Professor Morawska said if airborne spread had been taken seriously, that would not have happened, even if there was a nebuliser.
Professor Morawska said “authorities made a big deal of the use of the nebulisers – since people generally don’t know what it is and what it does, to divert the attention from the very issue of ventilation and air flow in the hotel”.
A spokeswoman for COVID-19 Quarantine Victoria said investigations into the source of the outbreak were continuing.
“As more becomes known about this virus – including the emergence of new, hyper-infectious variants of the virus – we are looking at how we can continue to strengthen our hotel quarantine program practices based on the advice of health experts.”
The Holiday Inn cluster, which has so far infected 19 people, triggered a five-day lockdown across Victoria aimed at preventing the highly infectious British variant of the coronavirus spreading further throughout the community.
Among those infected in the outbreak was the man’s partner and his three-month-old daughter.
It is suspected the use of the nebuliser caused fine aerosolised particles carrying coronavirus to be suspended in the air and spread throughout the hotel.
The returned traveller, who public health officials described as the index patient of the cluster, said he was unsure when he became infected with the virus.
He tested negative before boarding a flight from Europe at the end of January and returned a negative test again on the third day of his quarantine in Melbourne.
He suspects he may have been exposed to the virus at an airport on the way home, or on the bus from Melbourne Airport to the Holiday Inn, where he says he and his family were unable to socially distance from other returned travellers on the 500-metre trip.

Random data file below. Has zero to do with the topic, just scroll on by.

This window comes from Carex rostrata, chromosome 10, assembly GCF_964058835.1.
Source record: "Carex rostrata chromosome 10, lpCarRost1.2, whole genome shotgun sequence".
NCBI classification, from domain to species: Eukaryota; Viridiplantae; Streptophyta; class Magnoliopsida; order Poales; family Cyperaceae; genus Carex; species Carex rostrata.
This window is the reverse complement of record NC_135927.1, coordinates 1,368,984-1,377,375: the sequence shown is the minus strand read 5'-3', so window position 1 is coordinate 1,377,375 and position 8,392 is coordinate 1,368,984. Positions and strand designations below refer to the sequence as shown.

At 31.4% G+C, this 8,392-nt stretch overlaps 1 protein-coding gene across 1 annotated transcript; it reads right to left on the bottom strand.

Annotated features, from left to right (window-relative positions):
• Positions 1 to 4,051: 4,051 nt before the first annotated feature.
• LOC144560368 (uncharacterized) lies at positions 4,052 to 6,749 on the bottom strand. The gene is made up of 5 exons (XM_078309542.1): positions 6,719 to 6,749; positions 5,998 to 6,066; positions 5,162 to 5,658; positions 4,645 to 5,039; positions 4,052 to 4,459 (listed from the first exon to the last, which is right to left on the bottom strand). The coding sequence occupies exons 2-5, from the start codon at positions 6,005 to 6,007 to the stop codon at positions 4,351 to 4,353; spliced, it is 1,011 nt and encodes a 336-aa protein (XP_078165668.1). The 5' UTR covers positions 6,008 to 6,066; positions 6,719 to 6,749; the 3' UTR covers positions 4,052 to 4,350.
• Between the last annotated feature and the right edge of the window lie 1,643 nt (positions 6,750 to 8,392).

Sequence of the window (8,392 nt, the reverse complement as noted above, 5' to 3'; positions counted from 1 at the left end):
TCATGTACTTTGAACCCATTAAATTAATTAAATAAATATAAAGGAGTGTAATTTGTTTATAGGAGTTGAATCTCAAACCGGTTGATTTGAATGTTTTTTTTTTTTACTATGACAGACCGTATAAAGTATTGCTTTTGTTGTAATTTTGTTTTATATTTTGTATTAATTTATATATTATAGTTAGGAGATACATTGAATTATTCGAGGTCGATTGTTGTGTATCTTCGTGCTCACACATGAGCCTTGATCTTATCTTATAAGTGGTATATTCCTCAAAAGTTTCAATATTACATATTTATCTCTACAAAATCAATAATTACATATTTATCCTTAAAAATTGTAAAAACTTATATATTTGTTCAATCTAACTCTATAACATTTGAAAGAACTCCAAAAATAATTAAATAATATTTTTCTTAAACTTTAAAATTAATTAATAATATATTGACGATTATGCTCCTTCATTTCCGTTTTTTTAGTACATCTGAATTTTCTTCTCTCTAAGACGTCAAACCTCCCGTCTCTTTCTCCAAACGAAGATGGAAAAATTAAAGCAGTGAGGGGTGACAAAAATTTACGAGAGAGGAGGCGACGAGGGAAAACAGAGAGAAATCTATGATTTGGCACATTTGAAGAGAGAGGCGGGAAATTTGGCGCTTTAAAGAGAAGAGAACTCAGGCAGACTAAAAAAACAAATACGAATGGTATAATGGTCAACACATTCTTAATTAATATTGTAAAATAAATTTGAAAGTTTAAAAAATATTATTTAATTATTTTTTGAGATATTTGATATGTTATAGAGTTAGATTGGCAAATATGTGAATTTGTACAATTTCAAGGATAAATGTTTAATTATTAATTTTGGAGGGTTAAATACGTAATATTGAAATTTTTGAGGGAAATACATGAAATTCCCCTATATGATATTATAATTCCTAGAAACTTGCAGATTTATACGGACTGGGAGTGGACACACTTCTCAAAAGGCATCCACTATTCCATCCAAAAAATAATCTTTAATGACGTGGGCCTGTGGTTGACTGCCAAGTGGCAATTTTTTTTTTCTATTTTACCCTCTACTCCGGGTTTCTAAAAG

On the sixth day of his quarantine, the man spoke to a doctor about getting another test as his symptoms were worsening, but was told it would not be necessary because he had been tested three days earlier so it was unlikely to be coronavirus.
Victorian Chief Health Officer Brett Sutton said public officials still suspected the use of the nebuliser helped seed the Holiday Inn cluster, but conceded it was difficult to determine with absolute certainty how the outbreak unfolded.
Epidemiological links strongly pointed to those who were on the same floor of the quarantine hotel being infected when the nebuliser was in use on day five and six of the man’s quarantine.
In the wake of the outbreak, all returned travellers will have their bags searched upon arrival in Melbourne.
Australian Commission on Safety and Quality in Health Care chief executive Adjunct Professor Debora Picone confirmed late Wednesday she had received the man’s request and would be investigating the incident.The state government was contacted, but declined to comment further.
Melissa Cunningham is The Age’s health reporter.
Liam is The Age and The Sydney Morning Herald’s science reporter